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J Biomech. 1994 Oct;27(10):1201-11.

Transfer of the rectus femoris: effects of transfer site on moment arms about the knee and hip.

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  • 1Department of Biomedical Engineering, Northwestern University, Chicago, Illinois.

Abstract

Decreased range of knee motion during gait is often treated by surgically releasing the rectus femoris from the patella and transferring it to one of four sites: semitendinosus, gracilis, sartorius, or the iliotibial tract. This study was conducted to determine if there are differences between these four tendon transfer sites in terms of post-surgical moment arms about the knee and hip. A graphics-based model of the lower extremity was used to simulate the origin-to-insertion path of the rectus femoris after transfer. Anatomical studies were conducted to evaluate the accuracy of the simulated tendon transfers by comparing knee flexion moment arms calculated with the computer model to moment arms measured in two anatomical specimens. The computer simulations and anatomical studies revealed substantial differences in the knee moment arms between the four sites. We found that the rectus femoris has the largest peak knee flexion moment arm (4-5 cm) after transfer to the semitendinosus. In contrast, after transfer to the iliotibial tract the rectus femoris has a slight (0-5 mm) knee extension moment arm. None of the transfers to muscle-tendon complexes on the medial side of the knee (semitendinosus, gracilis, sartorius) substantially affect the hip rotation moment arm of the rectus femoris. Transferring to the iliotibial tract increases hip internal rotation moment arm of the rectus femoris, but only when the hip is externally rotated.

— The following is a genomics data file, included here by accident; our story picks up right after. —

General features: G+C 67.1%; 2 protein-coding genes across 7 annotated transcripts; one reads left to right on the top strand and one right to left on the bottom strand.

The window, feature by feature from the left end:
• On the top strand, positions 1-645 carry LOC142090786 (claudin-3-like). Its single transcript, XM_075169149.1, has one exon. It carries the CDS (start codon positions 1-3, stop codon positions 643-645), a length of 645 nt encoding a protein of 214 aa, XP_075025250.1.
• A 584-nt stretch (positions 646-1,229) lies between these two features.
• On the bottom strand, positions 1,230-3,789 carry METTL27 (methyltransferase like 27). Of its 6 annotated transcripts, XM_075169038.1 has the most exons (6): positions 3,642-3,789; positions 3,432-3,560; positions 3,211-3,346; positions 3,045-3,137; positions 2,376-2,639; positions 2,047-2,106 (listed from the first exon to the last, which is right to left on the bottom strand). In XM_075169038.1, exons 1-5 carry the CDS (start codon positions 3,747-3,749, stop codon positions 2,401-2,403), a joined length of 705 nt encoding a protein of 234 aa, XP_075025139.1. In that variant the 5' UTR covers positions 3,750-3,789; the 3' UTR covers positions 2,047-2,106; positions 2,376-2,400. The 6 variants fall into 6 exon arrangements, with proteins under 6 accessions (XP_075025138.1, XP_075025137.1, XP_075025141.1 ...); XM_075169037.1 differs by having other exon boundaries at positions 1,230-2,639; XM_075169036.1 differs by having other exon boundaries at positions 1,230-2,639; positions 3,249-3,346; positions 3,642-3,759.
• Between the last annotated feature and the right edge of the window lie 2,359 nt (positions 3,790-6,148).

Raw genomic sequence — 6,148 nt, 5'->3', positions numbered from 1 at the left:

PMID:
7962008
[PubMed - indexed for MEDLINE]
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